“As the 19th century progressed several estates found themselves in serious financial difficulties arising from extravagant living, over ambitious house building activities and more especially a loss of rental revenue in the aftermath of the famine. The introduction of the Encumbered Estates Court in 1849 and the Landed Estates Court a decade later facilitated the sale of encumbered estates. Between 1850 and 1876 a total of seventy-seven estates or portions thereof changed hands within the county.”

Following the death of our James Paget, first his elder son James Reginald in 1876, followed in 1878 by his wife Hannah, second son Charles Thomas Stavely and his eldest daughter Marcella with her husband James Beatty, all emigrated to Australia, and parts of their County Sligo property, at least, were offered for sale in the Landed Estates Court in 1874:


You can see Kinard Lodge on the satellite version of the map link provided by this document, but in maps with historic overlays (links on rh column of this page) you can see that in 1840 it had extensive formal gardens.  In 1814 there appears to have been no landowner’s residence at Kinard. The earliest reference  to Kinard as a residence that I can find is 1834, when it is the residence of James Paget.  He may have built Kinard Lodge sometime in the 1820s.  I don’t know about the “extravagant living” described in the article, though maintaining that garden may have cost a bit. The rest of it fits pretty well though. It would have taken a hard landlord to expect starving tenants to keep paying full rent, no matter what the debts. Spurred by a few high-handed landlords in Mayo, by the 1870s the Fenian movement was gaining ground too.  I enjoy imagining the young Paget boys saying “Dad, let’s cut our losses and emigrate. Every one else is!” and him saying “Over my dead body!” Which it turned out to be. It was probably considered a shrewd move on Marcella’s part to have married a  merchant like James Beatty.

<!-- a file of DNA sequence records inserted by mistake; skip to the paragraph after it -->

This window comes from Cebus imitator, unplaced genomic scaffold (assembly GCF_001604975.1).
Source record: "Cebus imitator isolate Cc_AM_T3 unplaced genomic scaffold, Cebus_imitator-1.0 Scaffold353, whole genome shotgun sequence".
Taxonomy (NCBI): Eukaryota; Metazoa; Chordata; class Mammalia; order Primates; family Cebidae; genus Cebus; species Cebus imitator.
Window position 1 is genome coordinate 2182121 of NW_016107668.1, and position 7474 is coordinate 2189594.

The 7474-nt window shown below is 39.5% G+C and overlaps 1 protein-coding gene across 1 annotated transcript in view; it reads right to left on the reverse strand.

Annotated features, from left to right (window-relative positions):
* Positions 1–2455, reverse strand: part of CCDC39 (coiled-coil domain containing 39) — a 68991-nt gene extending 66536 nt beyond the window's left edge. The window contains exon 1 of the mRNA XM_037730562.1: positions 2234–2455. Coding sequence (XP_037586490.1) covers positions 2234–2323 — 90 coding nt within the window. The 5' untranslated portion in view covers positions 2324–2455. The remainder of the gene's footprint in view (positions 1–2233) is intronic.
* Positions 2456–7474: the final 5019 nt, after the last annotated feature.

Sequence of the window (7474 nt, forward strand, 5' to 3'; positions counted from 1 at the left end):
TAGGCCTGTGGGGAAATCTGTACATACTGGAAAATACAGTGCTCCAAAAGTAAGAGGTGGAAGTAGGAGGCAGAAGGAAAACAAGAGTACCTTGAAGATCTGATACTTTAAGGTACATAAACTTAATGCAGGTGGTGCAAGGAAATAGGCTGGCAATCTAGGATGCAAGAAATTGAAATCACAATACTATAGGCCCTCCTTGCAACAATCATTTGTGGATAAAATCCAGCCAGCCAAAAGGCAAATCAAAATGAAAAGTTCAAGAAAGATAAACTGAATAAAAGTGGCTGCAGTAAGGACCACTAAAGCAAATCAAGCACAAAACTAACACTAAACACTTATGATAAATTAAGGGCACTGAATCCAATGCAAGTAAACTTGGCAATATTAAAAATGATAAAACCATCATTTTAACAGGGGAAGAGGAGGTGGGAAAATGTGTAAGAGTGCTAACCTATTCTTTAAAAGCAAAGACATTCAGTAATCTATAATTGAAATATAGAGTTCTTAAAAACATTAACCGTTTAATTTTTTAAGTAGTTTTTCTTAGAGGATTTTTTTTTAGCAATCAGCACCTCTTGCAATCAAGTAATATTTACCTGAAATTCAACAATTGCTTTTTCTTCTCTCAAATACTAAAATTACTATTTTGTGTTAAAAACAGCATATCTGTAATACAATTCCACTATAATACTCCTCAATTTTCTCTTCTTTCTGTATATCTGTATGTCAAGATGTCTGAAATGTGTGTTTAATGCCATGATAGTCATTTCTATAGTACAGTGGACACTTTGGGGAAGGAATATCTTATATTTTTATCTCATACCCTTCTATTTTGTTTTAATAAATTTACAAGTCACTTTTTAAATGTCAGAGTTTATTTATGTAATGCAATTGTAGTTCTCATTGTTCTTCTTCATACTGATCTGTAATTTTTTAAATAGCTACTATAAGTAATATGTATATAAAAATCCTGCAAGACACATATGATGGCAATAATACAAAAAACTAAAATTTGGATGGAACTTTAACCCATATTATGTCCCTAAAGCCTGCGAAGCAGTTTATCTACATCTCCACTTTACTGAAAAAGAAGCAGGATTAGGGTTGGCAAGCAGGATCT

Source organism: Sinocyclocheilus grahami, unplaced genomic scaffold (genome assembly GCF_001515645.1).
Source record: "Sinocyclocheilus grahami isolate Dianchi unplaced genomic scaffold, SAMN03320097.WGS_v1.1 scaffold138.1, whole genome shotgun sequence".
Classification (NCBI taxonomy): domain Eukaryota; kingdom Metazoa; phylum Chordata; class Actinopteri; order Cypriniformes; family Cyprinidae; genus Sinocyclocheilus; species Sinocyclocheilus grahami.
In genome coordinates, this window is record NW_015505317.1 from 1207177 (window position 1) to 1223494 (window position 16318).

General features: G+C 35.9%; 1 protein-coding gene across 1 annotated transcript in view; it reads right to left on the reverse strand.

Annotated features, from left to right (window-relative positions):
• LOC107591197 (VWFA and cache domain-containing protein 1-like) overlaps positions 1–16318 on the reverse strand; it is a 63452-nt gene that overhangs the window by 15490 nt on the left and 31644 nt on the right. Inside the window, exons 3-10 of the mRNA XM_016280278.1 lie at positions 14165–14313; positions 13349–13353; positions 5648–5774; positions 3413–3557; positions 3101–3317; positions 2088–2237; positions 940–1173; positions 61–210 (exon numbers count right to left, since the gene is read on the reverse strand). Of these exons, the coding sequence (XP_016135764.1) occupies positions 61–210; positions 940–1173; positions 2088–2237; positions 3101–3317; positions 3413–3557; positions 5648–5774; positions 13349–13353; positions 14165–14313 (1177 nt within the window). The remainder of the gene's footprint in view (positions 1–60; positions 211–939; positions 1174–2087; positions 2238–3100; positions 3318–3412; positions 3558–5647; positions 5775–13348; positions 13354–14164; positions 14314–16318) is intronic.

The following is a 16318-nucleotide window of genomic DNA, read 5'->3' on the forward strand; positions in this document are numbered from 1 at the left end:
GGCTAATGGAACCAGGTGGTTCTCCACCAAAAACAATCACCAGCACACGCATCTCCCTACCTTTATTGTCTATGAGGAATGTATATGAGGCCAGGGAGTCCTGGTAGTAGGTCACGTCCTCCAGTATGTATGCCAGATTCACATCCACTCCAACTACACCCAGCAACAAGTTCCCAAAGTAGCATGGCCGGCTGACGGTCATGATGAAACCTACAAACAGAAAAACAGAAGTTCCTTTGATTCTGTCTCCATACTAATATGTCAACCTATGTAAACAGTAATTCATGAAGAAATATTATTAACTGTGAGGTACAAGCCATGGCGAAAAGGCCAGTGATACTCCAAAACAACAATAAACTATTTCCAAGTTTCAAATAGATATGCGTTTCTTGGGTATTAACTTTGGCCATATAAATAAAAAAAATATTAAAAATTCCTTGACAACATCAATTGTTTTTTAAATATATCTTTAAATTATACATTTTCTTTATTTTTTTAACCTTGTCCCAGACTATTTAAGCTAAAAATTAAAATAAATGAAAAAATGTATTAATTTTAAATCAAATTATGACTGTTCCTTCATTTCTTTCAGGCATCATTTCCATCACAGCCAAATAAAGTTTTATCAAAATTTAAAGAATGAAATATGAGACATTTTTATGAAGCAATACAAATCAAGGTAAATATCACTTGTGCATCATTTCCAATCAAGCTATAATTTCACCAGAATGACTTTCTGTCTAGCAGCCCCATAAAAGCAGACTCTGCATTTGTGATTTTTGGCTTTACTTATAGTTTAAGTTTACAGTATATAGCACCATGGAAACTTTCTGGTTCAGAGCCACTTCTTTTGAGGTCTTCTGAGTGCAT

Who were James Paget’s parents?  Since he’s a “Gentleman”, it should be much easier to figure out his ancestry than it will be to get any further back with the Beattys.  The Landed Estates database (link above) refers to James and Thomas Paget as though they’re related, as they almost certainly must be. Unfortunately all the references that might confirm this are unobtainable in Australia, although Thomas Paget of Knockglass, being the senior family member of their generation is mentioned in such sources as “The Country families of the UK” by Edward Walford, 1860: